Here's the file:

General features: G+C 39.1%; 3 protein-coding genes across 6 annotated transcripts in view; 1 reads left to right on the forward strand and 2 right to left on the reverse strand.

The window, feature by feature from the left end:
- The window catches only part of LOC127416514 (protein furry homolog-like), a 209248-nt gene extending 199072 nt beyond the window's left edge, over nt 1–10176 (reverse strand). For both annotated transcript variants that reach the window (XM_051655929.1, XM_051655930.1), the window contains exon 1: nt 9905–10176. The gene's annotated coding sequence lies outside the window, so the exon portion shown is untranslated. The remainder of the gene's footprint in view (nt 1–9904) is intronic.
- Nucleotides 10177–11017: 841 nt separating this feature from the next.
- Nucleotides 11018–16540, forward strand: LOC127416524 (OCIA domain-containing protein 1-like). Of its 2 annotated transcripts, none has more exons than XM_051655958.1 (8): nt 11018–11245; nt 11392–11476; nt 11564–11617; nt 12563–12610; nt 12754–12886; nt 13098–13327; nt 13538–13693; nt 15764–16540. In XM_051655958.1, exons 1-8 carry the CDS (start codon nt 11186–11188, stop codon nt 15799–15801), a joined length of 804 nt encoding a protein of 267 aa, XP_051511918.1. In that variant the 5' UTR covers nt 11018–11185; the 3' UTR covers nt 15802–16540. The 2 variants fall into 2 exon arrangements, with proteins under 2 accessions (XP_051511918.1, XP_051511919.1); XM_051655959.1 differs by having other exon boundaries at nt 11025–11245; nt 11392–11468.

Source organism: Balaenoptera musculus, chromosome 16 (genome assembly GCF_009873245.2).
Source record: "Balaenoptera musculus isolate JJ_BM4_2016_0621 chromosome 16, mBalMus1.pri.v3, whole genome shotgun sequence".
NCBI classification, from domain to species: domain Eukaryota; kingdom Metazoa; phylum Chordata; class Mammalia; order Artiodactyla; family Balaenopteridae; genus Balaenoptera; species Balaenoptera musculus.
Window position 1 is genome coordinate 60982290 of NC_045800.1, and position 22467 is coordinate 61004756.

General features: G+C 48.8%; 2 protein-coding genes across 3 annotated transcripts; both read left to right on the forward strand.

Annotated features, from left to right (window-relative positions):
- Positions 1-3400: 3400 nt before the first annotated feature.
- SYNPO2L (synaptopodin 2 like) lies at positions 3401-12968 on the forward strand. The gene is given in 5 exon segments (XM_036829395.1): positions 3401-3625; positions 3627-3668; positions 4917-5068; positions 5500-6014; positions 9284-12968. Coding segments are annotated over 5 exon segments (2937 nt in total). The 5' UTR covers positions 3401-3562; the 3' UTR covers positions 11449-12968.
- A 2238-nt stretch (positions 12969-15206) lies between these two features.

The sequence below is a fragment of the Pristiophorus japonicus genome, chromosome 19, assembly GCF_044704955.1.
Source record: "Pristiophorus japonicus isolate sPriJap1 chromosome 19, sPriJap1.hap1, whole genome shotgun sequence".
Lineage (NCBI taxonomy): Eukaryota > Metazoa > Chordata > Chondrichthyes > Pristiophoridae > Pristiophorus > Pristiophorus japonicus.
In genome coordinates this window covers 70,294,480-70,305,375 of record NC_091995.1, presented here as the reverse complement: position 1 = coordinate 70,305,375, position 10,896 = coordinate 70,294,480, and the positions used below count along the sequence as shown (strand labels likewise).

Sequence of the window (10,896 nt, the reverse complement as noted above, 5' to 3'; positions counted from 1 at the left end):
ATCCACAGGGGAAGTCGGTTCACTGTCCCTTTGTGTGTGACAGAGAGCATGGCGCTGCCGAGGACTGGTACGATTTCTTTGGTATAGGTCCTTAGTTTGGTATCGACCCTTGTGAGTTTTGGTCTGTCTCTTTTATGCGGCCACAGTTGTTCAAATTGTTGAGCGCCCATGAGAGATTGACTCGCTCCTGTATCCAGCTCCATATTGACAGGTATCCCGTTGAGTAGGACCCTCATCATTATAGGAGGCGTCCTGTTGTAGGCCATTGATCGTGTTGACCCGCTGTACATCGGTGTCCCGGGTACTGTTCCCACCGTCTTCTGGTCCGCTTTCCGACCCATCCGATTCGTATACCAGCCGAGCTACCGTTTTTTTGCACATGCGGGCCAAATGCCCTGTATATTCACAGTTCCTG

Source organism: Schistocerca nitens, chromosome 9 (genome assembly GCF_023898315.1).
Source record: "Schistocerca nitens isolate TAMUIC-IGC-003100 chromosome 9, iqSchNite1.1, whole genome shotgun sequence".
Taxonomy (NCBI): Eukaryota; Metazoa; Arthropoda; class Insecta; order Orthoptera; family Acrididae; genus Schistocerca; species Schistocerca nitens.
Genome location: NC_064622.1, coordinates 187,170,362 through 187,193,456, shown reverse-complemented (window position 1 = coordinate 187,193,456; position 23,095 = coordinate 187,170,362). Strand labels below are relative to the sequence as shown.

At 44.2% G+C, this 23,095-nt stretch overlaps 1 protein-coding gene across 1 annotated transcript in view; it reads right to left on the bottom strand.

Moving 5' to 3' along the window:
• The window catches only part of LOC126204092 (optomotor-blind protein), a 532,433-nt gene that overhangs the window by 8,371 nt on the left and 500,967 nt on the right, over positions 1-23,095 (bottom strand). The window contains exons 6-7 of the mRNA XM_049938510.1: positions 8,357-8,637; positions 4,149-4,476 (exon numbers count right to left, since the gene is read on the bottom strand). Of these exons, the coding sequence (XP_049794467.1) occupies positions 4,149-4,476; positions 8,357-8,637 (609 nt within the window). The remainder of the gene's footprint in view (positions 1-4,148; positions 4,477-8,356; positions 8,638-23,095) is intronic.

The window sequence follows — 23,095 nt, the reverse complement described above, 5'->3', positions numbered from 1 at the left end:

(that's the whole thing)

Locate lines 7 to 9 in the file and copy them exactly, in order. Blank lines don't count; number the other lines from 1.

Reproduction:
Source record: "Balaenoptera musculus isolate JJ_BM4_2016_0621 chromosome 16, mBalMus1.pri.v3, whole genome shotgun sequence".
NCBI classification, from domain to species: domain Eukaryota; kingdom Metazoa; phylum Chordata; class Mammalia; order Artiodactyla; family Balaenopteridae; genus Balaenoptera; species Balaenoptera musculus.
Window position 1 is genome coordinate 60982290 of NC_045800.1, and position 22467 is coordinate 61004756.